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Ancient Warfare Podcast

Discussions from Ancient Warfare Magazine. Why did early civilisations fight? Who were their Generals? What was life like for the earliest soldiers? Ancient Warfare Magazine will try and answer these questions. Warfare minus two thousand years.
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Now displaying: December, 2023
Dec 29, 2023

Responding to several comments on recent podcasts which have looked at heavy infantry, especially the Macedonian phalanx, Murray looks at the issue of light armed troops in ancient battle accounts.

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Dec 22, 2023

Mark wants to hear Murray's thoughts on comparing the Roman wars against the Vandals vs the Punic Wars. Mark writes, 'both the Roman-Vandal and Roman-Carthage wars occurred roughly in the same geographic area and included naval and land-based fighting. However, within 26 years the Vandals had conquered North Africa, the major islands of the Western Med and sacked Rome. 

In the 3rd/2nd centuries BCE the 1st/2nd Punic wars lasted over 60 years, and even then, neither side could capture each other's capitals. Granted, the Roman Empire was exhausted and fighting multiple enemies for much of the 5th century CE- but the Roman Republic also fought on multiple fronts during the 2nd Punic War.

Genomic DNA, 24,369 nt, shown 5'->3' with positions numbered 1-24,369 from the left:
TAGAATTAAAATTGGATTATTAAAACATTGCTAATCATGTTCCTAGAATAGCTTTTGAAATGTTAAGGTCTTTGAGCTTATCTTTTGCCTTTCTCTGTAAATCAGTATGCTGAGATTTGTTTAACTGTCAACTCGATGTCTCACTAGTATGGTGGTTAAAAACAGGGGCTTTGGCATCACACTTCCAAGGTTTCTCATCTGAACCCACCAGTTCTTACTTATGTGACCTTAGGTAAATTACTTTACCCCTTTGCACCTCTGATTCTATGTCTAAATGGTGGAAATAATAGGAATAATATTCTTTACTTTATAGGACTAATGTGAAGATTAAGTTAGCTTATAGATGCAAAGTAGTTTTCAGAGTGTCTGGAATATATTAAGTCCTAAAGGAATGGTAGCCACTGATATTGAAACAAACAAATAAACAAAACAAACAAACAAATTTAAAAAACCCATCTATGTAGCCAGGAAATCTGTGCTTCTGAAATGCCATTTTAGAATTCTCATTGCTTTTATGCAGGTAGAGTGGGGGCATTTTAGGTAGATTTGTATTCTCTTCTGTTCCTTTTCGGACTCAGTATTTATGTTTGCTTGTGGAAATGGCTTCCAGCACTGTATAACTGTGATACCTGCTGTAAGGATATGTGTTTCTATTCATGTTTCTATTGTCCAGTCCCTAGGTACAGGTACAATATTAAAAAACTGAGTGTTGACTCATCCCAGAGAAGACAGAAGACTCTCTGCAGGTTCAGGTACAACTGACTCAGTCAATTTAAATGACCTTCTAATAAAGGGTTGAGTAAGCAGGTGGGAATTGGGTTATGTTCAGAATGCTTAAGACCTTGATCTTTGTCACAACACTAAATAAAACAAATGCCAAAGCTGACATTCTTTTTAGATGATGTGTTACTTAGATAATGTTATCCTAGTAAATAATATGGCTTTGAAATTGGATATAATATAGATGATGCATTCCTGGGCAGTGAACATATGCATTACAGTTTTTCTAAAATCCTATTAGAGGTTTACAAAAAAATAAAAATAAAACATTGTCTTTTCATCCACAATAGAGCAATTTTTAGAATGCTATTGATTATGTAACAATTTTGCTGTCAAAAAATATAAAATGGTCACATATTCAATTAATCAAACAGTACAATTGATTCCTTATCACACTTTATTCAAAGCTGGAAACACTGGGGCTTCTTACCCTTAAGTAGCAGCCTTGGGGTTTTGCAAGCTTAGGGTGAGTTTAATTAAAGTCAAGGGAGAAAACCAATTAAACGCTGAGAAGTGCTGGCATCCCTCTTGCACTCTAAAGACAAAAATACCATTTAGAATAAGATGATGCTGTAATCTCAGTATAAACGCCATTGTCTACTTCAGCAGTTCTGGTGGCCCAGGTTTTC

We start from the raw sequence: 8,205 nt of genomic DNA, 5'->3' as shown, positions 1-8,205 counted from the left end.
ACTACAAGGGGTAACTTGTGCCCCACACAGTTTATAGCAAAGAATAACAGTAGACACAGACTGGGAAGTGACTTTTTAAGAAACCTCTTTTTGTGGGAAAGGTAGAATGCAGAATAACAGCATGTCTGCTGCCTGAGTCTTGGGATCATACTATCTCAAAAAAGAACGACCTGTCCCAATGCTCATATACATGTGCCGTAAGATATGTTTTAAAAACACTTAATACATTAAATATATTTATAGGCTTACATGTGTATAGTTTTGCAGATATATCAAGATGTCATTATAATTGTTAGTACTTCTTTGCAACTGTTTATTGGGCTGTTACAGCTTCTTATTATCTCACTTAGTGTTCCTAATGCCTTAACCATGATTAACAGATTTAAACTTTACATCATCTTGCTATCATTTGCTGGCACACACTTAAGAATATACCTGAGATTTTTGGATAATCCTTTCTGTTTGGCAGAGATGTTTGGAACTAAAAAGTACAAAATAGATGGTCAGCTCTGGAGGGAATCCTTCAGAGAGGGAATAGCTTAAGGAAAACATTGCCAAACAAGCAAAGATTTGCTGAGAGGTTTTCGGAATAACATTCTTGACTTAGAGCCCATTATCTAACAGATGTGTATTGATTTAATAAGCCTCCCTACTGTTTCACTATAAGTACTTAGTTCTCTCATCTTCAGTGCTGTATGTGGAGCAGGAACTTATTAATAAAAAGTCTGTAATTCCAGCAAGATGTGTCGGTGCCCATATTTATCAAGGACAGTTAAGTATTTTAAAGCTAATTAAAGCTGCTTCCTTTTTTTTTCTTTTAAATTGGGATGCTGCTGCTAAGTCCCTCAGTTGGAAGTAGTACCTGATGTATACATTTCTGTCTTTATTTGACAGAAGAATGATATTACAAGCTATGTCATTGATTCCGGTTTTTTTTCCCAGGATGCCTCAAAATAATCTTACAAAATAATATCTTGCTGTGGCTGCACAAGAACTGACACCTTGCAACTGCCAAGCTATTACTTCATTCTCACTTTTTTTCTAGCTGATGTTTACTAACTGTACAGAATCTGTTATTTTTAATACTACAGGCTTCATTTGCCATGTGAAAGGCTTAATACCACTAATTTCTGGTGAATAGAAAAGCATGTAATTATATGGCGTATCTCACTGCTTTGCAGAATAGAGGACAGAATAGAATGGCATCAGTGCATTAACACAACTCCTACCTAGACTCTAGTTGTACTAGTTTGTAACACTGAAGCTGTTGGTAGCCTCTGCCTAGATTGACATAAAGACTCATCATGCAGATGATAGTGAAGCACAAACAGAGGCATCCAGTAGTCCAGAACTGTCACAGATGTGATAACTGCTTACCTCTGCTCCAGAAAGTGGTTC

Then, in the 6th century CE, Belisarius was able to conquer and annex the Vandal Kingdom in less than a year. Why did these later wars seem to happen at a much faster pace? Did smaller armies and a more depopulated Mediterranean in late antiquity shorten wars? Were logistics better with better ships or Roman roads? Did later armies and navies use different tactics or technologies so that wars were much shorter?'

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Dec 15, 2023

Murray answers this question from Jsoth, 'during the battle of Issus, it's my understanding that the Macedonian phalanx struggled and even lost ground against Darius' mercenary Greeks. I was under the impression that if facing off directly, the sarrisa-wielding phalanx would be at an advantage with their longer spears, but here, that doesn't seem to be the case. Do historians believe this is accurate, and if so, why or how?'

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Dec 8, 2023

'King at just 20, Alexander of Macedon spent two years securing his northern borders and Greece. In 334 he crossed the Hellespont to begin the campaign his father had prepared: the invasion of Achaemenid Persia.'

The Ancient Warfare team discuss issue XVI.6 of the magazine Alexander versus Darius

 

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Dec 1, 2023

John asks 'What are your thoughts on the news that we are starting to be able to read some of the carbonised scrolls from Herculaneum. What do you think will be found when we can read them? What would you love to be located, rediscovered?'

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